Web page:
Delays on MBTA's Fitchburg Line Over Freight Train That Derailed Thu.

Officials say the derailment didn't cause any injuries or impact to the environment

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Most of the freight train that derailed Thursday in Ayer, Massachusetts, have been removed from the site as of Friday morning, in work that impacted commuters.

Five train cars carrying 10 shipping containers of trash and recycling materials toppled over on Thursday — it's not yet clear what prompted the derailment, which officials have said took place while the train had stopped.



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Officials say the derailment didn't cause any injuries or impact to the environment.

Crews were on the site, near Sculley Road, through the night, trying to figure out how to get the train cars moved out. Four of the cars were removed as of 9:30 a.m. Friday, according to transportation company CSX, which co-owns the train line.

Officials with CSX and the state and local governments have noted that there was nothing hazardous on board the derailed train, and nothing leaked into the environment.

Five train cars carrying trash went off the tracks Thursday.

Still, with a brook nearby, the local fire department didn't want to take any chances.

“We took a look at that and there’s nothing leaking under the cars but as a precaution, we put some booms on the waterway on the other side to make sure if something does like it would get caught," Ayer Fire Department Chief Tim Johnston said.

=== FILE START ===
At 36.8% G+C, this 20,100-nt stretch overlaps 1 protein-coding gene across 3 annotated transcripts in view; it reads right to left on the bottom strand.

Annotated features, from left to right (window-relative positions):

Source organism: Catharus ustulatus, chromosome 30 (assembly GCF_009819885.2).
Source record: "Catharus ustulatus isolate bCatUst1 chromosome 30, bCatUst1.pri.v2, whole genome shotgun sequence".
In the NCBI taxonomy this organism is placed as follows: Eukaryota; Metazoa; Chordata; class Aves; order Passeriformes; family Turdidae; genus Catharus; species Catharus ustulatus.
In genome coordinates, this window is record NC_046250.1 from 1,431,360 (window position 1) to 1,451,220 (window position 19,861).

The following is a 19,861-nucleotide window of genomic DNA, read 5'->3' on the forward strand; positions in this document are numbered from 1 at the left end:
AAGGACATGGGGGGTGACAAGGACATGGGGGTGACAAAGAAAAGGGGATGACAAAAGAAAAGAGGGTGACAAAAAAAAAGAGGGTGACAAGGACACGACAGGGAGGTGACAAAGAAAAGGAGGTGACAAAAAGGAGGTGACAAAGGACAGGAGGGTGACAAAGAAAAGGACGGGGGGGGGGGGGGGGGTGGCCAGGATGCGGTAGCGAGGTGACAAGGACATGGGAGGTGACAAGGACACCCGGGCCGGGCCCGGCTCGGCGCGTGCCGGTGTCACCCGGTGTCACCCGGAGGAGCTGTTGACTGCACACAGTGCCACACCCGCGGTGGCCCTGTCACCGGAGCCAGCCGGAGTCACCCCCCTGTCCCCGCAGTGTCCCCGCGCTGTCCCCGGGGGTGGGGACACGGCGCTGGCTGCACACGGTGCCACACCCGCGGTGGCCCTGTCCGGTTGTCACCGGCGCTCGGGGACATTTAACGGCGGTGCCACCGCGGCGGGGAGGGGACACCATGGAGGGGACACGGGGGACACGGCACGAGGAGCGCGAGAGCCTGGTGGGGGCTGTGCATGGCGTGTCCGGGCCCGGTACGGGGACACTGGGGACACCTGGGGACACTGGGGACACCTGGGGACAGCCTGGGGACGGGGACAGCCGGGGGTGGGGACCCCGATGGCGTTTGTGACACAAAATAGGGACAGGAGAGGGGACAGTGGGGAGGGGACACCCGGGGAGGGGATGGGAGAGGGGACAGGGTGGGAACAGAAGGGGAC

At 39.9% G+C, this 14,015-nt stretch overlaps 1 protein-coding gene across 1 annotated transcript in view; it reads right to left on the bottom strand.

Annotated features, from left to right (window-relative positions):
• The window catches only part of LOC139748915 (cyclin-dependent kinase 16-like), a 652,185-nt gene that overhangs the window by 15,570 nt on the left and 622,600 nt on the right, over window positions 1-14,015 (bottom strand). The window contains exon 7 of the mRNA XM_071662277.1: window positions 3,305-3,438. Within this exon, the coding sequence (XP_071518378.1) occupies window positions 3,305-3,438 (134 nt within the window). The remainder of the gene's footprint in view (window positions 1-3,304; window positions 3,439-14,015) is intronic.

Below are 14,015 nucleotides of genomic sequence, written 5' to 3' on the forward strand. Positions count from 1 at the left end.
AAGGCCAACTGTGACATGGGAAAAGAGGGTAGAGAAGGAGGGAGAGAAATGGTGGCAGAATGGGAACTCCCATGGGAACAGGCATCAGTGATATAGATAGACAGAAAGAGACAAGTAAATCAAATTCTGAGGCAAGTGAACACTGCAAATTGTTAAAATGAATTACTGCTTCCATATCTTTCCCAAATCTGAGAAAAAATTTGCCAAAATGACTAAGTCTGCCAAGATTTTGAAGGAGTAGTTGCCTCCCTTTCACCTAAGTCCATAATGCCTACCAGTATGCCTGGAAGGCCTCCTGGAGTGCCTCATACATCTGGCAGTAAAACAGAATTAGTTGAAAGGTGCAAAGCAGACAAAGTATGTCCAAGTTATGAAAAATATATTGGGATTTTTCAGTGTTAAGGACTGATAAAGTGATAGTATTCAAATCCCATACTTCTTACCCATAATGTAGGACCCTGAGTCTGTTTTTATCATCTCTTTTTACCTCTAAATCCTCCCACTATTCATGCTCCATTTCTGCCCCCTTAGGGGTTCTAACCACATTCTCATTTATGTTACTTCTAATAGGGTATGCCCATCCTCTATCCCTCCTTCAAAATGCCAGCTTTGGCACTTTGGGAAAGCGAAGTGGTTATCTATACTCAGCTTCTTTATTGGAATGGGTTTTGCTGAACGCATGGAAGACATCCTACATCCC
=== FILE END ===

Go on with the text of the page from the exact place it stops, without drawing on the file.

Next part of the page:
Meanwhile, commuter rail trains have been able to get by on the other tracks. Commuter rail operator Keolis originally said that there would be no impact in terms of service on Friday morning, but said Friday morning that Fitchburg Line trains may see delays up to 20 minutes in both directions between Littleton/I-495 and Wachusett.

Five train cars came off the tracks Thursday in Ayer; no dangerous material was on board.

The cause of the derailment remains under investigation.

Most of the cars remained on the tracks; Norfolk Southern engines were attached to the train.

Transportation company CSX said its personnel were responding to the incident, as the line on which occurred is jointly owned with Norfolk Southern. The derailed train was operated by Springfield Terminals, and the incident didn't result in any injuries or impacts to the environment — nothing leaked or spilled, according to CSX.

The Federal Railroad Administration said Friday that the train was operated by Pan Am Railways, which is owned by CSX. Norfolk Southern Railway was not involved in the derailment, aside from a Pan Am employee operating a Norfolk Southern train because of an agreement in place on that section of the line.

Norfolk Southern was the rail operator at the center of a fiery derailment in East Palestine, Ohio, in early February in which about 50 cars derailed, spilling hazardous materials and forcing evacuations of area residents.

The Associated Press contributed to this story.

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